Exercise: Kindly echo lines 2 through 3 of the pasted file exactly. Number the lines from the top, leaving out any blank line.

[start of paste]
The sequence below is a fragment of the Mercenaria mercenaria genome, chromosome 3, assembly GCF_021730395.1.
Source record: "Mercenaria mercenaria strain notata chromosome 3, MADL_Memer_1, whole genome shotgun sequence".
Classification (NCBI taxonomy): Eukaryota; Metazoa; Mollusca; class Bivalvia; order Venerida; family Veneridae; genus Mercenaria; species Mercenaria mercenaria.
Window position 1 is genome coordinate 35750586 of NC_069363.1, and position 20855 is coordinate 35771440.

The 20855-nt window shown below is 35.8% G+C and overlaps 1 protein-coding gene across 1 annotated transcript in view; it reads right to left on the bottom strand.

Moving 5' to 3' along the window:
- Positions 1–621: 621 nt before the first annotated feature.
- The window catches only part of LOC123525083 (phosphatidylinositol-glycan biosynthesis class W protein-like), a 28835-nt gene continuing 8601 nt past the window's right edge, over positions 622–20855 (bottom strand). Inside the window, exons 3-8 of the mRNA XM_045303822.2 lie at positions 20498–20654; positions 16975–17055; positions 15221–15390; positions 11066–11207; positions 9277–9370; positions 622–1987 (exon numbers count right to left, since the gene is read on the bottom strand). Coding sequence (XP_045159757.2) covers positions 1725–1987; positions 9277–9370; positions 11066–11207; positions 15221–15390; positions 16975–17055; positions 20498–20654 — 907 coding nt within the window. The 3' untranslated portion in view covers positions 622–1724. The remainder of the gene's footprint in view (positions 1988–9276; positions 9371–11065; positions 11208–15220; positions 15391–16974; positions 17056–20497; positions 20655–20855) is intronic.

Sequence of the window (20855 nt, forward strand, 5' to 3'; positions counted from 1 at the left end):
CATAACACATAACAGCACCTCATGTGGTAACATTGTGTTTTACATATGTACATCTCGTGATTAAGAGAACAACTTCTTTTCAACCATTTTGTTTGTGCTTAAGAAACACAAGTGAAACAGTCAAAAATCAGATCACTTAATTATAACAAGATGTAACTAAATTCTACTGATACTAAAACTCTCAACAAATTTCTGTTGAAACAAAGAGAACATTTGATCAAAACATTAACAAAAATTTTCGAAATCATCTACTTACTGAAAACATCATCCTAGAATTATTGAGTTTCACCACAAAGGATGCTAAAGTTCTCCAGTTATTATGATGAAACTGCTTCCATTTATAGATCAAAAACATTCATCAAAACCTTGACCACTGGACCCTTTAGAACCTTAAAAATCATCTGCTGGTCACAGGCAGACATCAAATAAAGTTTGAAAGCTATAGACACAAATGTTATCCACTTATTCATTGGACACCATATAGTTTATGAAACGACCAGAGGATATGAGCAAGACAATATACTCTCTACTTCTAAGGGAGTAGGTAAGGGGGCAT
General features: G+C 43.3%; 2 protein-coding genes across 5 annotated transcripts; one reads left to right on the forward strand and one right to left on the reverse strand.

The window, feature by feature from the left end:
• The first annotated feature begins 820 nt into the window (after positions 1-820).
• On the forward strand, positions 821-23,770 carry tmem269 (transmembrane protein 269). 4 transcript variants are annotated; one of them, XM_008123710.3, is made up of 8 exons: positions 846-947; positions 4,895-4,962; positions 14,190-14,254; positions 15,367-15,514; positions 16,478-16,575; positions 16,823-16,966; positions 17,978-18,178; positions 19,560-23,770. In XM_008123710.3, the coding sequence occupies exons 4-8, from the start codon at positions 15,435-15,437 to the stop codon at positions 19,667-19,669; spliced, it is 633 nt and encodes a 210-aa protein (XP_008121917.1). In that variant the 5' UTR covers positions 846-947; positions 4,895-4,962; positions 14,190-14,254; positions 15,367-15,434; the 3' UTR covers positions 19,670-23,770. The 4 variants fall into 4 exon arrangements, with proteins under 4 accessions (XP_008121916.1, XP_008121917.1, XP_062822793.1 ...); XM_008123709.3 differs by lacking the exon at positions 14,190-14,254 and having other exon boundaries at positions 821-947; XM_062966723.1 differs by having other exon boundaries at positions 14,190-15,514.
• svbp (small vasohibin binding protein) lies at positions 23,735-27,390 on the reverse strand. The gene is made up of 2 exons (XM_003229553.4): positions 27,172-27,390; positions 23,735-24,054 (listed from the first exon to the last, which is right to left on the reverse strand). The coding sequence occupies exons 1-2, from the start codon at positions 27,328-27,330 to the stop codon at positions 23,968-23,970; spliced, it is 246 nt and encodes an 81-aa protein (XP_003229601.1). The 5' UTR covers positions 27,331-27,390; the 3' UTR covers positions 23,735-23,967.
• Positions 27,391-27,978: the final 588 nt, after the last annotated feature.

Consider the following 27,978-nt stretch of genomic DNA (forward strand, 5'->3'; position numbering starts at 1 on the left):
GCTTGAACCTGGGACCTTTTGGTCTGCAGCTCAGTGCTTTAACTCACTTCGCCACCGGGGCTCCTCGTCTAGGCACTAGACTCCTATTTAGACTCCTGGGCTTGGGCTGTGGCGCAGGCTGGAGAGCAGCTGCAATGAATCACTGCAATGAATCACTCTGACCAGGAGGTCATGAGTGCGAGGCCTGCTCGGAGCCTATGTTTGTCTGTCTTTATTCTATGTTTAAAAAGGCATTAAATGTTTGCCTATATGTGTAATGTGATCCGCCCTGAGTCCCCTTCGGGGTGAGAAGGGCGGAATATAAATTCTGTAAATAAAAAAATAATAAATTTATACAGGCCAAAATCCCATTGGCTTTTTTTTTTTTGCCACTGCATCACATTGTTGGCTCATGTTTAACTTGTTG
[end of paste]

Source record: "Mercenaria mercenaria strain notata chromosome 3, MADL_Memer_1, whole genome shotgun sequence".
Classification (NCBI taxonomy): Eukaryota; Metazoa; Mollusca; class Bivalvia; order Venerida; family Veneridae; genus Mercenaria; species Mercenaria mercenaria.